butter light

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Shall we do CPR on Mr. Pelagius?

File:CPR training-03.jpg

Apparently Pelagius, hero to the health wealth, prosperity and let’s spread groovy vibes crowd, still has a following. Despite the philosophy of Pelagius being soundly defeated by Augustine over 1,000 years ago, it seems that some Pelagian hold outs have migrated to the State of Georgia.

enter the

The Episcopal Diocese of Atlanta

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Contributions of Pelagius

Whereas the historical record of Pelagius’s contribution to our theological tradition is shrouded in the political ambition of his theological antagonists who sought to discredit what they felt was a threat to the empire, and their ecclesiastical dominance, and   whereas an understanding of his life and writings might bring more to bear on his good standing in our tradition, and  whereas his restitution as a viable theological voice within our tradition might encourage a deeper understanding of sin, grace, free will, and the goodness of God’s creation, and   whereas in as much as the history of Pelagius represents to some the struggle for theological exploration that is our birthright as Anglicans,   Be it resolved, that this 105th Annual Council of the Diocese of Atlanta appoint a committee of discernment overseen by our Bishop, to consider these matters as a means to honor the contributions of Pelagius and reclaim his voice in our tradition  And be it further resolved that this committee will report their conclusions at the next Annual Council.

Submitted by the Rev. Benno D. Pattison, Rector, the Church of the Epiphany

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What else might this Committee of Discernment be able to discern?


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have you look unto him?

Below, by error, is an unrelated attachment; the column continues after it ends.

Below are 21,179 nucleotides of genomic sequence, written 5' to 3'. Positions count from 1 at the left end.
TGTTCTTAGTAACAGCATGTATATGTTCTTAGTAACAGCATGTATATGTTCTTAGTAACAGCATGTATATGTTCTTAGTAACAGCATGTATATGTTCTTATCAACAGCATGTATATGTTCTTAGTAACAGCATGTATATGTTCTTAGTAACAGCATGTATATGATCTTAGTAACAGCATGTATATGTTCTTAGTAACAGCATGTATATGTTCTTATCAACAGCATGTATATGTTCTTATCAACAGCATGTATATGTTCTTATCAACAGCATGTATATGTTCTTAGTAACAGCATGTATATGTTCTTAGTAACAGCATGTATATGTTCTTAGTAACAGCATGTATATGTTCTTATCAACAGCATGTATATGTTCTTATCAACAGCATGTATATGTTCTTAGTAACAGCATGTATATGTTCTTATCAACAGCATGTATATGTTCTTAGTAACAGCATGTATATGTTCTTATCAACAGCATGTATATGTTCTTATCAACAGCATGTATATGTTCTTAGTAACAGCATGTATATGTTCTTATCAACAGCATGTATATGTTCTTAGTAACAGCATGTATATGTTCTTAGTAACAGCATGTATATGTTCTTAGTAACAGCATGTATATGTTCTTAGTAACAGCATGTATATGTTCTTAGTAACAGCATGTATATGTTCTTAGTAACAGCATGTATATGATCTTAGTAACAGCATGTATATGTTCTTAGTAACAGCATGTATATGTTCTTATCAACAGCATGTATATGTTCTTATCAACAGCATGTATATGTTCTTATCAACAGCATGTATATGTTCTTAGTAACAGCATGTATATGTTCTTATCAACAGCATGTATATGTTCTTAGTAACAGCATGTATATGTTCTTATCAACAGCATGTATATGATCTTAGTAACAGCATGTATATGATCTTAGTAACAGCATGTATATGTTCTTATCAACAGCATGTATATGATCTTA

On this day – January 6th, but in 1850 Charles H. Spurgeon looked unto Christ and came to Christ and cling to Christ.  His sermons have been widely read and quoted by many over the last century and a half.  Here is Spurgeon’s account of how he came to see Christ as the full sufficiency for his soul.


“I sometimes think I might have been in darkness and despair now, had it not been for the goodness of God in sending a snowstorm one Sunday morning, when I was going to a place of worship. When I could go no further, I turned down a court and came to a little Primitive Methodist Chapel. In that chapel there might be a dozen or fifteen people. The minister did not come that morning: snowed up, I suppose. A poor man, a shoemaker, a tailor, or something of that sort, went up into the pulpit to preach. He was obliged to stick to his text, for the simple reason that he had nothing else to say. The text was, ‘Look unto Me, and be ye saved, all the ends of the earth.’ He did not even pronounce the words rightly, but that did not matter.

There was, I thought, a glimpse of hope for me in the text. He began thus: ‘My dear friends, this is a very simple text indeed. It says, “Look.” Now that does not take a deal of effort. It ain’t lifting your foot or your finger; it is just “look.” Well, a man need not go to college to learn to look. You may be the biggest fool, and yet you can look. A man need not be worth a thousand a year to look. Anyone can look; a child can look. But this is what the text says. Then it says, “Look unto Me.” ‘Ay,’ said he, in broad Essex, ‘many of ye are looking to yourselves. No use looking there. You’ll never find comfort in yourselves.’ Then the good man followed up his text in this way: ‘Look unto Me: I am sweating great drops of blood. Look unto Me; I am hanging on the Cross. Look: I am dead and buried. Look unto Me; I rise again. Look unto Me; I ascend; I am sitting at the Father’s right hand. O, look to Me! Look to Me!’ When he had got about that length, and managed to spin out ten minutes, he was at the length of his tether.

Then he looked at me under the gallery, and I daresay, with so few present, he knew me to be a stranger. He then said, ‘Young man, you look very miserable.’ Well, I did; but I had not been accustomed to have remarks made on my personal appearance from the pulpit before. However, it was a good blow struck. He continued: ‘And you will always be miserable — miserable in life and miserable in death — if you do not obey my text. But if you obey now, this moment, you will be saved.’